As I noted in yesterday’s post, Bryan Caplan has written the lead essay for this month’s Cato Unbound on The Politics of Family Size. Caplan argues that as there are strong benefits to increasing population, libertarians should support “libertarian policies” to increase population, educate and persuade people to have more children and while they are at it, have more children themselves.
Caplan suggests that people underestimate both the social and private benefits of having children. In the case of the private benefits, Caplan uses twin research (among other things) to build the case that as a parent’s contribution to the child is largely in the form of their genes, children require less work than people think. This is a major focus of his new book Selfish Reasons to Have New Kids, which I am currently reading. I find these arguments convincing, and I will address them in more detail when I review Caplan’s book next week (the review can be found here).
The social benefits referenced by Caplan rest in part on the work by Julian Simon. A larger population has benefits as more people leads to more ideas. Caplan writes:
Economists’ central discovery about economic growth is that _new ideas_ are more important than labor or capital. The main reason we’re richer than we used to be is that we _know_ more than we used to know. We know how one man can grow food for hundreds. We know how to build flying machines. We know how to build iPhones. Best of all: Once one person discovers a new idea, _billions_ can cheaply adopt it.
Caplan also notes that we tend to seek areas of higher population. Despite the problems with congestion and crowds, people choose to live in cities - and in fact, more than half of the world’s population now does so.
In the first response to Caplan’s essay, Gregory Clark questions for how long increased population will continue to deliver net benefits. Clark notes that there is a balance between the costs and benefits of population growth:
Population growth always generates gains and losses. More population drives up the cost of limited resources: land, minerals, and fossil energy. But larger populations reduce production costs through scale economies. ... There is thus a race between resource costs and scale economies as population grows.
I have some sympathy with Clark’s argument. We have had a 200 year period, in some parts of the world, where the benefits of population have outweighed the costs. As Clark points out, the costs of population are evident in the time after the Black Death in Europe, with the lower population delivering incomes that were not exceeded again until 100 years after the Industrial Revolution. Today, there are many parts of the world where population growth has resulted in problems. Jared Diamond’s discussion of Rwanda in Collapse comes to mind. Some parts of the world are still in an effective Malthusian trap.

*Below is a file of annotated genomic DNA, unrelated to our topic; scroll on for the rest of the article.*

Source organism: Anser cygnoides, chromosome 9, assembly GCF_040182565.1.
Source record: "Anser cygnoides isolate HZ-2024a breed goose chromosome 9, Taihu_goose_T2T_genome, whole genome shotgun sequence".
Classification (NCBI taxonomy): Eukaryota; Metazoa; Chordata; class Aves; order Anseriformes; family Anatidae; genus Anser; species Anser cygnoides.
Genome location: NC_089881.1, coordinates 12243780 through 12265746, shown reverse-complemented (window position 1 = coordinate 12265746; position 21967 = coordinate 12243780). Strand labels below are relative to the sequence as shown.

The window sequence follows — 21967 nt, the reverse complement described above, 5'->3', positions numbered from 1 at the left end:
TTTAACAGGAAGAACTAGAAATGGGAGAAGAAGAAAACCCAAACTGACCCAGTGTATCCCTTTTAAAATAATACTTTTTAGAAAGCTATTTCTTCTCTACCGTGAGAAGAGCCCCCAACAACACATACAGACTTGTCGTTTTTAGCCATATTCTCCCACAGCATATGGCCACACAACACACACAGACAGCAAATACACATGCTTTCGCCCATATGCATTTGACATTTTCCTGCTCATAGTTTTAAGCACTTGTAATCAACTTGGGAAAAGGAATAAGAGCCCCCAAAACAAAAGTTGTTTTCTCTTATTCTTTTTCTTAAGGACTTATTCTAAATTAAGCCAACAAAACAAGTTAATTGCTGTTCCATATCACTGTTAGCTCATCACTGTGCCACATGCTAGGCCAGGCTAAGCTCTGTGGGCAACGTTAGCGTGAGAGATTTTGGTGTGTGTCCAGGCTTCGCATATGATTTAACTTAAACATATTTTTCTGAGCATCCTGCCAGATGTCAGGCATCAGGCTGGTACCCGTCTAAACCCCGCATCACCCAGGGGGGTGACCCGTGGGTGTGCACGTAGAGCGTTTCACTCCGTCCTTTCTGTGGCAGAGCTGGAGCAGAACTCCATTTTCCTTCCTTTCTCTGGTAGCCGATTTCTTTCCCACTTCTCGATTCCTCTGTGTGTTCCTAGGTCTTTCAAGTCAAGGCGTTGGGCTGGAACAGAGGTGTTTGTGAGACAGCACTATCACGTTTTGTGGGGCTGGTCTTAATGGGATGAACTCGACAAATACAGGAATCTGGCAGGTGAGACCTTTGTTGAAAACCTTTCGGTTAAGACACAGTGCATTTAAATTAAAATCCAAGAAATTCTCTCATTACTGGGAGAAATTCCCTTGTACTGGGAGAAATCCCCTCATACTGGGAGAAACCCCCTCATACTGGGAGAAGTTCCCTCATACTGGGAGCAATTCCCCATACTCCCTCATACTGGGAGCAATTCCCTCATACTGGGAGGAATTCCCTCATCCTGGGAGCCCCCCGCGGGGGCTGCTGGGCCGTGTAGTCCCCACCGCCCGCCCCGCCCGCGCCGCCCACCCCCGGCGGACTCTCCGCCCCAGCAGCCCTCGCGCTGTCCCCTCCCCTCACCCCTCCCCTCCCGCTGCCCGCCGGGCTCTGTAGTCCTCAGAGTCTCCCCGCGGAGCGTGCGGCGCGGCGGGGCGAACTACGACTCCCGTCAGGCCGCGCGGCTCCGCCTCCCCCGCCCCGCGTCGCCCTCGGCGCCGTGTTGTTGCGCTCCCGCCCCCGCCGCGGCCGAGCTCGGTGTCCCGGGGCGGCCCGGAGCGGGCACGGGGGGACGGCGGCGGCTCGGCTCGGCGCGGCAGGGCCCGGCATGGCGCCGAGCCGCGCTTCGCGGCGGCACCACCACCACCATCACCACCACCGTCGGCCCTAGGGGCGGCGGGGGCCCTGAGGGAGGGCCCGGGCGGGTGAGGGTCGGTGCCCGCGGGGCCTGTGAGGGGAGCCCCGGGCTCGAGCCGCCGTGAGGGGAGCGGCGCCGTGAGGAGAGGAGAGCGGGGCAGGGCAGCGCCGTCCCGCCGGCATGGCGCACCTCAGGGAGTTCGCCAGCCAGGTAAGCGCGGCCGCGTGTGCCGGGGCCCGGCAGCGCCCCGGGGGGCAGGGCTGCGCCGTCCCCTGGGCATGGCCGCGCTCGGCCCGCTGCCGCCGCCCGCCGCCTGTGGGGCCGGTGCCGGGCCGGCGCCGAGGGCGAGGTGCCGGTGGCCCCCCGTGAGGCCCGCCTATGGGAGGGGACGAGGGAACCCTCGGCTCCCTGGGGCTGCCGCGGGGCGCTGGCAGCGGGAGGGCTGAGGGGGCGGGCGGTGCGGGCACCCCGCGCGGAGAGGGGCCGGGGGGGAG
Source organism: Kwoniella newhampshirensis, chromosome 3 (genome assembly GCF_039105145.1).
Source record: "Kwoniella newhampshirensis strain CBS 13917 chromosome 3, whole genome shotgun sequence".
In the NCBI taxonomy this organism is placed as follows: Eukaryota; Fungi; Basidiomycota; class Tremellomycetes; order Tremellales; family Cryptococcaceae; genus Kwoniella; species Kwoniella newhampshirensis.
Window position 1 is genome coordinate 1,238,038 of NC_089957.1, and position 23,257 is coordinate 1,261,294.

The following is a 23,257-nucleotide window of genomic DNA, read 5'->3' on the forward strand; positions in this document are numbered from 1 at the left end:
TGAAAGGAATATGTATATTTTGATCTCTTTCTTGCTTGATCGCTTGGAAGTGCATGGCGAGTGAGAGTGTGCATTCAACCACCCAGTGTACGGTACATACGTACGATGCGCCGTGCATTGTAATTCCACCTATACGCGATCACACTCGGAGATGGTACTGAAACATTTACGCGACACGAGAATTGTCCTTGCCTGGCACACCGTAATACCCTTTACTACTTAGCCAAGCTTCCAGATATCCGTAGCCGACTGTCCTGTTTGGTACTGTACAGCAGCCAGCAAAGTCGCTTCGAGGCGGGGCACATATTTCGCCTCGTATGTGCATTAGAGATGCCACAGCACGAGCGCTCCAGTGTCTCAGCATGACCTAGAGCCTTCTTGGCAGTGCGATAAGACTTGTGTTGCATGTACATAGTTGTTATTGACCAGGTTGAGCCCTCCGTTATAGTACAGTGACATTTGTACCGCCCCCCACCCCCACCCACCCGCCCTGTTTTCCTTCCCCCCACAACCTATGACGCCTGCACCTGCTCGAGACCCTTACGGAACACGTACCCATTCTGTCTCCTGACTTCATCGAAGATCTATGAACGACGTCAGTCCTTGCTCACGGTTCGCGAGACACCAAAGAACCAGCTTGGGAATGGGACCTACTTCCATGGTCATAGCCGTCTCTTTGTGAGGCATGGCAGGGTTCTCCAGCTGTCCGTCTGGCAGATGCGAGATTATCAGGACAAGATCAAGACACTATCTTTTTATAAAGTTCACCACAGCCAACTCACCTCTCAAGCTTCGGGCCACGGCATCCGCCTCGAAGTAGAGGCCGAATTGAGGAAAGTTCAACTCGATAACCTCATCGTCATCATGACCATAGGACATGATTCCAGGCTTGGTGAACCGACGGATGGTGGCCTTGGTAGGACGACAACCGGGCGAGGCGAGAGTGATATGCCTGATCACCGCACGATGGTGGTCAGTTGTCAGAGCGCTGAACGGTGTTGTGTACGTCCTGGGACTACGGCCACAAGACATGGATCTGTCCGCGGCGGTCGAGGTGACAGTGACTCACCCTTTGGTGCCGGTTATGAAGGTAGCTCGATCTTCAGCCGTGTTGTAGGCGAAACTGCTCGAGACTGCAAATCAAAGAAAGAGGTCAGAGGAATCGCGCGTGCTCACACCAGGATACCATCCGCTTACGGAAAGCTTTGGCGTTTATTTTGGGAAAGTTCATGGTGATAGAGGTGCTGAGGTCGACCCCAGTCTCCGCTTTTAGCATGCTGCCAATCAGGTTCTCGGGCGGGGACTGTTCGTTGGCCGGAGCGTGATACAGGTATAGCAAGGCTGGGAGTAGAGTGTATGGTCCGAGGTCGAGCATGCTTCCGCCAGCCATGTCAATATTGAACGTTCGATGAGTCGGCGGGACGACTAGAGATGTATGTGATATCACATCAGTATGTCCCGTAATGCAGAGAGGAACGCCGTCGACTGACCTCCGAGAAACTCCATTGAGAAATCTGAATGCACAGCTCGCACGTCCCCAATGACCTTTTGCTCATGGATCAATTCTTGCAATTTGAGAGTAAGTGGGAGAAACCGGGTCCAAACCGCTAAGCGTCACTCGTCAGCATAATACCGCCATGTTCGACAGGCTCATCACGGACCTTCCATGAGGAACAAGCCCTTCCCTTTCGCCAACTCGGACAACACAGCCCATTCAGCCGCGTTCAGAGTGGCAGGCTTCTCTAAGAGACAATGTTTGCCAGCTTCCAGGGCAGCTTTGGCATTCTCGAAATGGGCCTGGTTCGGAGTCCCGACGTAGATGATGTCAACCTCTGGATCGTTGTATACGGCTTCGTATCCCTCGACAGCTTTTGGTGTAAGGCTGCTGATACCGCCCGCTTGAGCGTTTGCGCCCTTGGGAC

Even for the developed world, I am reluctant to extrapolate such a small slice of history too far forward. Eventually, population could catch up with and possibly overtake economic growth, as those who have a heritable inclination to have more children do so. Having stated this, I agree with Caplan’s argument that in the short-term for developed countries such as the United States, if resources are priced appropriately, people would be better off with the increased range of ideas that comes with a larger population.
On the fiscal (government finance) side, Caplan argues that despite concerns about the weight of new people on government programs, new children have a large, positive fiscal externality. Citing work by Wolf and colleagues (which I am going to have to read in detail - published here), Caplan notes that each child born in the United States has a $217,000 positive externality (2009 dollars). After noting the significant fertility effect of a small baby bonus in Quebec, Caplan suggests that anyone who wants to improve the government’s fiscal health should support natalist tax credits to boost fertility (I have some doubts about the strength of these effects for reasons I will expound in a later post).
This is one point where I depart from Caplan. While a tax credit is clearly better than a subsidy, this type of social engineering by government makes me nervous, particularly where it seems to be based on a fiscal cost-benefit analysis. In Australia, the social engineering attempts of successive governments have resulted in a horrible mess of tax credits for childcare, women in the workforce and stay at home mothers. While Caplan’s argument might be clean, the actual implementation never is.
The claim of a positive fiscal externality is also interesting. Given that the United States government runs a large deficit, it would seem that government spends more than it receives. Wolf and colleagues achieve their result of a net positive fiscal benefit to children by excluding pure public goods - that is goods that are non-rivalrous. An extra child should theoretically result in no extra expenditure for these pure public goods. Defence is one example.
The problem with this argument, however, is that government does not work in this way. As most governments’ persistent deficits suggest, governments tend to spend all that they receive. On average, people are close to fiscally neutral or mildly negative. On that basis, an extra child is likely to be fiscally neutral or mildly negative once you consider how a government will actually act and spend the surplus generated during the child’s life. In that case, I suggest that Caplan is on stronger ground when he argues of the positive social benefits received by other people, in the form of the ideas, goods and services produced by that child, rather than the child’s lifetime fiscal contribution.